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When embroidering on stretchy stuff it helps to use a piece of waste canvas. Cut a chunk of aida cloth a little bigger than your hoop and just let the hoop stretch the material as much as it wants. Don't try to stretch them too much yourself. Embroider away. Then trim around the aida cloth and with tweezers, remove strand by strand. It's tedious but it's actually kinda fun deconstructing it. I made t-shirts for my whole family with embroidered designs. All of them get machine washed (and my husband's has been washed oh, a zillion times) and the embroidery is still fine and intact.
Visualization can do a lot. I'm a pretty average size, but almost ALL the patterns look doggy to me but when I fix them up in cool fabric and add my own touches they look cool.
I guess most of the patterns are directed towards older people (because the big pattern companies haven't figured out yet who's doing the sewing!) and so a lot of times they're pictured with a too-big fit or an ugly fabric or some dorky details.
So I don't have any specific information, but I can say that if you can find a basic pattern that's pretty close to a style you like you can probably snazz it up with some cool fabric and trims. Sometimes just that will do it.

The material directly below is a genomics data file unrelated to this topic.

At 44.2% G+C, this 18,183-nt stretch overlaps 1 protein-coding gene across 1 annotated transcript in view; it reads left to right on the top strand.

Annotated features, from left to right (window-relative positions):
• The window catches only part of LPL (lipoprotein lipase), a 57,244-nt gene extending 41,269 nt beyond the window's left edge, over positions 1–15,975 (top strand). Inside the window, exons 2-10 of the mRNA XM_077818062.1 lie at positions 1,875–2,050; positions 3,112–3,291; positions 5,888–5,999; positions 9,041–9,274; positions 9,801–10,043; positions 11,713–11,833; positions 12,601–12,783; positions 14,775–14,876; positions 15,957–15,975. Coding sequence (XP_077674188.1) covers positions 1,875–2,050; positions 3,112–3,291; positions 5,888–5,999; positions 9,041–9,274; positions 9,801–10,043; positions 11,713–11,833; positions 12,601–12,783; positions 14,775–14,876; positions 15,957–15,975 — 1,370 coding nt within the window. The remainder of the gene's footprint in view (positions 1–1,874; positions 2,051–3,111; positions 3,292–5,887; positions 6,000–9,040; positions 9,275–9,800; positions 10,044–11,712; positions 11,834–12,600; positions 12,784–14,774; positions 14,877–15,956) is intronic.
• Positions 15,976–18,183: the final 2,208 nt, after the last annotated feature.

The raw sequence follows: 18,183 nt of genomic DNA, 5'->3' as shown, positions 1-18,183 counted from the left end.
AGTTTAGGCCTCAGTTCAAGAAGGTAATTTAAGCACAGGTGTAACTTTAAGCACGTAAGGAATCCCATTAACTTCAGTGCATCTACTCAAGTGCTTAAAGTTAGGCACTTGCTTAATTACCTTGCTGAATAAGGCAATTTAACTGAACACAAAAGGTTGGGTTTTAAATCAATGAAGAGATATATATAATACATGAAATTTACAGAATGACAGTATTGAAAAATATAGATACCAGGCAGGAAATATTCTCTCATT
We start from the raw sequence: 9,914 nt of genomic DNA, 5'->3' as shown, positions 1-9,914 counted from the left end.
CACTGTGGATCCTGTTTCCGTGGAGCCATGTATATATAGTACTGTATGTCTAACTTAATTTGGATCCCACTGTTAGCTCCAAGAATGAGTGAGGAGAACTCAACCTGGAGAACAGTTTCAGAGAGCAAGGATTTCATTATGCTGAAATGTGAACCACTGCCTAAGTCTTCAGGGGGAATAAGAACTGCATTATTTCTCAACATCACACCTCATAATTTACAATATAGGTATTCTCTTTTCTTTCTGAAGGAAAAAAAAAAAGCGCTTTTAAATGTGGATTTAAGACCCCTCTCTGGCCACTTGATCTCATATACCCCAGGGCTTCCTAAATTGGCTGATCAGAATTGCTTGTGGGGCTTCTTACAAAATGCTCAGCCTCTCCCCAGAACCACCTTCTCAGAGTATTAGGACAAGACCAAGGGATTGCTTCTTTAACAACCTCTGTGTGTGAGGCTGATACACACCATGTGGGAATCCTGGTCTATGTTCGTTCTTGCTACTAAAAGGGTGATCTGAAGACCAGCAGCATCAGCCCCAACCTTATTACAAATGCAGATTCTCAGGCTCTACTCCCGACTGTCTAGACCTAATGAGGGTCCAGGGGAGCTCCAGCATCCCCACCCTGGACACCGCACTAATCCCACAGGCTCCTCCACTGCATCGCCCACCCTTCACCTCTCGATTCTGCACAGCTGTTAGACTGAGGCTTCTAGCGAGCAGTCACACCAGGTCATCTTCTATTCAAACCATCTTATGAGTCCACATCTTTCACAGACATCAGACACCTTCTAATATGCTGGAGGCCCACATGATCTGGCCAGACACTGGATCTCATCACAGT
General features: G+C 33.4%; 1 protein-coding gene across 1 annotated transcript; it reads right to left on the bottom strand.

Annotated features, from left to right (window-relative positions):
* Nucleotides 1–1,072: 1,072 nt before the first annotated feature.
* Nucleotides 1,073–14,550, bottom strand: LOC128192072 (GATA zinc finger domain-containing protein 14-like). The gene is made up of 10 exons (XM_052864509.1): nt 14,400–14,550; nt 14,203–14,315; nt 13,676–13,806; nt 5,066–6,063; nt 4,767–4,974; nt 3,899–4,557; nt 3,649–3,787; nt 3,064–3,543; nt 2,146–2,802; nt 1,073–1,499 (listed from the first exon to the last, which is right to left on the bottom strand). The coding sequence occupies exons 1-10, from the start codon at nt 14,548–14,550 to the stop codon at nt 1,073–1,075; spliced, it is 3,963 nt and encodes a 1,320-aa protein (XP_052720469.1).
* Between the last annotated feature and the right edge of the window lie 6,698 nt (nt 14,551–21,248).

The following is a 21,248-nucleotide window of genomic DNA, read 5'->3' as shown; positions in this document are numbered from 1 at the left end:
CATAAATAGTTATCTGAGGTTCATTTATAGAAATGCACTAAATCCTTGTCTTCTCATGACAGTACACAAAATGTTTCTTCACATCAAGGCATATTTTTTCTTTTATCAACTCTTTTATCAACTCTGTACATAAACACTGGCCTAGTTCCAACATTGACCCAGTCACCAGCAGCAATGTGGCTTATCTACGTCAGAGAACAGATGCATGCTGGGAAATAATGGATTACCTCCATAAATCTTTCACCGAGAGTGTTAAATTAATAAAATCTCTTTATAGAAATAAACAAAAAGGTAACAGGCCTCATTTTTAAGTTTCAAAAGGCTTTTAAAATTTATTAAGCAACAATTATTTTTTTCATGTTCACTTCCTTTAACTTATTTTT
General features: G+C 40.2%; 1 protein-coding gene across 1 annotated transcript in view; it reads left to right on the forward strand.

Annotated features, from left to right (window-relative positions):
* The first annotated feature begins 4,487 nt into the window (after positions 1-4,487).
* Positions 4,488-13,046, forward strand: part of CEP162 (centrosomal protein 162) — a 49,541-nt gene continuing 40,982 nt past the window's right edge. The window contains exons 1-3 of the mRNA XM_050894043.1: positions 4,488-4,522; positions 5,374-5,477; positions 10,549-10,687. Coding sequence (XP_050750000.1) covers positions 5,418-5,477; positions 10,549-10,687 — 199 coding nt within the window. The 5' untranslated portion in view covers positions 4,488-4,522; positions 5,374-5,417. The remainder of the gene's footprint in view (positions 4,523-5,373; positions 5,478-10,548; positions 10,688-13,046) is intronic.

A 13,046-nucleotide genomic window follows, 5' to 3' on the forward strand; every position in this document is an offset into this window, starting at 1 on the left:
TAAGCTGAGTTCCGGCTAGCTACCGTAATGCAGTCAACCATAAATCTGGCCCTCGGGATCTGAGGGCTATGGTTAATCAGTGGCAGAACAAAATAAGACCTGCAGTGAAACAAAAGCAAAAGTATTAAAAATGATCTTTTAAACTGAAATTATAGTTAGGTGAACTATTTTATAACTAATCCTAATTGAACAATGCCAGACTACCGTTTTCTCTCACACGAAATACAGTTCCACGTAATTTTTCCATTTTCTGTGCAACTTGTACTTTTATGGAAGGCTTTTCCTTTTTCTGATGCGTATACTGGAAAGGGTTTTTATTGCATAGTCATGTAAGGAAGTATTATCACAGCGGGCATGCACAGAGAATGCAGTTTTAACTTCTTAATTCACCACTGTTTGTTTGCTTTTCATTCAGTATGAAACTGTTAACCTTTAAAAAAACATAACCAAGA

Be very careful with the patterns in this book re: sizing.
First of all, you will be able to tell the general measurements by looking at the schematics. The drawings of the pieces of the sweaters. In general, slim fitting garments are 0-2 inches bigger around than your measurements, standard fitting are about 4, and baggy are bigger than 4. So, if you have a 36 inch bust and you want a garment that fits snugly, you'd want to make the garment about 38 inches around. Measure a favorite garment to figure out the amount of ease you like.
Now, for my warning. I'm not trying to turn you off of these patterns, as they are great patterns written simply so that you can customize them as you like. In the interest of making them simple to knit, however, they have incorporated very minimal shaping. Those form-fitting shapes they show on the models (like Daniele's sweater, the football widow sweater, and the belly button sweater) are PINNED. So the finished product will not necessarily look just like the one on the model because they have pinned more shaping into the sweaters.